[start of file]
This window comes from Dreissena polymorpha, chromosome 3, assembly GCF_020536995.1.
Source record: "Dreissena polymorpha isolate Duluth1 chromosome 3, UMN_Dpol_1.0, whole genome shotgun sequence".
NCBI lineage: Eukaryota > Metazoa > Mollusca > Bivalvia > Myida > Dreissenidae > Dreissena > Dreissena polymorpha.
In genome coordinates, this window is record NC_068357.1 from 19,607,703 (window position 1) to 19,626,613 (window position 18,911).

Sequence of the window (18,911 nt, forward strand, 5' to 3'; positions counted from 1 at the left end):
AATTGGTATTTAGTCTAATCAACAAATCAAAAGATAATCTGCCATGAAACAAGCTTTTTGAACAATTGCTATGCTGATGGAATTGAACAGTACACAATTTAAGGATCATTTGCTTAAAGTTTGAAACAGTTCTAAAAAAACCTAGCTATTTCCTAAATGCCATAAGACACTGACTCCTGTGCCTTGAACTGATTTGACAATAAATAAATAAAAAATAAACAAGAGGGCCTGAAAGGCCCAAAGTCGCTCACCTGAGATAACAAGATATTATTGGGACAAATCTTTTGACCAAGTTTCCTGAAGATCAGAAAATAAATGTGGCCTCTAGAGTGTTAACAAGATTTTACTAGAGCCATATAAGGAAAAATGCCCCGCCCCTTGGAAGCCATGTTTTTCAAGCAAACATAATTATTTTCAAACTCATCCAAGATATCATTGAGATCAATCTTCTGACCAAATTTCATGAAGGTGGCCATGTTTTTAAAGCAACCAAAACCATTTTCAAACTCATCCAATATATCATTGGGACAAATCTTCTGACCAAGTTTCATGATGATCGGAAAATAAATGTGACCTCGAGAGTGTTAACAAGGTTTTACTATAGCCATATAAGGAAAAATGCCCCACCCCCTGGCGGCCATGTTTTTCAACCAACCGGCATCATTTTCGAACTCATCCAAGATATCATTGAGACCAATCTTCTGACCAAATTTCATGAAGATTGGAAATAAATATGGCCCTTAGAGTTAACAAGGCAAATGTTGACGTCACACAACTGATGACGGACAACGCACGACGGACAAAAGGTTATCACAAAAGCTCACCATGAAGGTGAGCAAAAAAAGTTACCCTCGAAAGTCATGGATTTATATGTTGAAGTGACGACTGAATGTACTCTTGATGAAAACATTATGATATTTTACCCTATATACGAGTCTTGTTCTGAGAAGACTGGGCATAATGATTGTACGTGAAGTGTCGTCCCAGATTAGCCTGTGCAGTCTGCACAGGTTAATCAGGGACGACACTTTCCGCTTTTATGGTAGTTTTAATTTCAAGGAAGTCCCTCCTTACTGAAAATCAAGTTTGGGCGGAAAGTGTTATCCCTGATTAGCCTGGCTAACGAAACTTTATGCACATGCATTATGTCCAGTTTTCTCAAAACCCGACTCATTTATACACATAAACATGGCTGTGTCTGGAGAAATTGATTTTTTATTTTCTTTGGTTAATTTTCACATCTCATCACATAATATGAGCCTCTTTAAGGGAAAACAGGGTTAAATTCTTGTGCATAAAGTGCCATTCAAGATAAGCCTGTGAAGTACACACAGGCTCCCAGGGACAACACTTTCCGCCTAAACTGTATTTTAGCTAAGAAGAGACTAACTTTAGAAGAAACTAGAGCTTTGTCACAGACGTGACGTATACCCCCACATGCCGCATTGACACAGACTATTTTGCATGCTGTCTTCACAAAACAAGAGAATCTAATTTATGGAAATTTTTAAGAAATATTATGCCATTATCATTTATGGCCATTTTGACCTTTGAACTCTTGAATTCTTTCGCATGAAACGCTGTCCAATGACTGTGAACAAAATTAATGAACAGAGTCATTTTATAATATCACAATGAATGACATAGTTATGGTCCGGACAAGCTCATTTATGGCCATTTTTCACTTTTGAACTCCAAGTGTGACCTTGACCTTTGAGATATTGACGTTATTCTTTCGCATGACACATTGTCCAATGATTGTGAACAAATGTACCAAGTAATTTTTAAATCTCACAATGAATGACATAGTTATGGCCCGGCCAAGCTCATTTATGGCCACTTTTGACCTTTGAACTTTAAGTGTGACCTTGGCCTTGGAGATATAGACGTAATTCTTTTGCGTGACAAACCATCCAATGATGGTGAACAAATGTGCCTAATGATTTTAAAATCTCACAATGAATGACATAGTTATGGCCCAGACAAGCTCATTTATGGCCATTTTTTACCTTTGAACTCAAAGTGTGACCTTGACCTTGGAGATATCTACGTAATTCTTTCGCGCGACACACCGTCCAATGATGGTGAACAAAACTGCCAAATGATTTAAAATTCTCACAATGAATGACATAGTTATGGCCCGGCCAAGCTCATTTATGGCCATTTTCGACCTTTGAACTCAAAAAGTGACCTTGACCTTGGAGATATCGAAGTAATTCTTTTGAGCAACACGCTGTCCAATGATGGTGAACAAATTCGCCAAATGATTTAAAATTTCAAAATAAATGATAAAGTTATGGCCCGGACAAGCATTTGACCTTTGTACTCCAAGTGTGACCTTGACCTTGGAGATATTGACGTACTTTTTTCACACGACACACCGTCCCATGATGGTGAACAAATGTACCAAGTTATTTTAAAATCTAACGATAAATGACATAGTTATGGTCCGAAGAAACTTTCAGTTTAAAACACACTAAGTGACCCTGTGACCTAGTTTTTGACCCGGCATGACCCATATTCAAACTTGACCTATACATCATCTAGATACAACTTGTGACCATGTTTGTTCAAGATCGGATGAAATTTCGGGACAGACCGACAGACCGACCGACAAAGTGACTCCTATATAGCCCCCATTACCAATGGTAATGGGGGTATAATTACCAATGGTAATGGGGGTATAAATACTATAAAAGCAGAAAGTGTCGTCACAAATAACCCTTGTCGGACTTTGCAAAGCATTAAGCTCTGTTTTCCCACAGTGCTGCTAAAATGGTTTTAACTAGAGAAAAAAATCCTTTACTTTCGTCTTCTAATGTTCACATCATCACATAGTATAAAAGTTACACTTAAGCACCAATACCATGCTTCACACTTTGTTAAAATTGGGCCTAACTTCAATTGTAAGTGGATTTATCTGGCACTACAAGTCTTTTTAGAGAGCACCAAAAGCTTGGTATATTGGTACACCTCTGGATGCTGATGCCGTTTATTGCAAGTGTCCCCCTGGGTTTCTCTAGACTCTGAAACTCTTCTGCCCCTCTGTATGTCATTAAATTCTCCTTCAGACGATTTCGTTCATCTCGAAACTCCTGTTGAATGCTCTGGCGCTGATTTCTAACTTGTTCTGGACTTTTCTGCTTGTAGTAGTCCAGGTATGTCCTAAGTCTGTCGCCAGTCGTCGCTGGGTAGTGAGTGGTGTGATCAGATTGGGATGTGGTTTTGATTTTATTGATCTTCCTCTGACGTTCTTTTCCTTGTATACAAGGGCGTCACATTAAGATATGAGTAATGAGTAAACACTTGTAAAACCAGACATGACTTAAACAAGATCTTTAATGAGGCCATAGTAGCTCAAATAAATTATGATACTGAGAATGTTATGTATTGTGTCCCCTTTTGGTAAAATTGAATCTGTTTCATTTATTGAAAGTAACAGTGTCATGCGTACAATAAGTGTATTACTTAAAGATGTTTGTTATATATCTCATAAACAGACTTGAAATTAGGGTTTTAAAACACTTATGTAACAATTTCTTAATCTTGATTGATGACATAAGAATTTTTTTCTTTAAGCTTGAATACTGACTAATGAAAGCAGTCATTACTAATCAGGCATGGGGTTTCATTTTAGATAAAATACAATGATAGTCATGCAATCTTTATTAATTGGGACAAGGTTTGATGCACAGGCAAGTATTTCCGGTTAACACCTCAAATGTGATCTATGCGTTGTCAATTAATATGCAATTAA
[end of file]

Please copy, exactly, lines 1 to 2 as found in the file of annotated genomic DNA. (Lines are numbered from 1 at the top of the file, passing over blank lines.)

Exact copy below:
This window comes from Dreissena polymorpha, chromosome 3, assembly GCF_020536995.1.
Source record: "Dreissena polymorpha isolate Duluth1 chromosome 3, UMN_Dpol_1.0, whole genome shotgun sequence".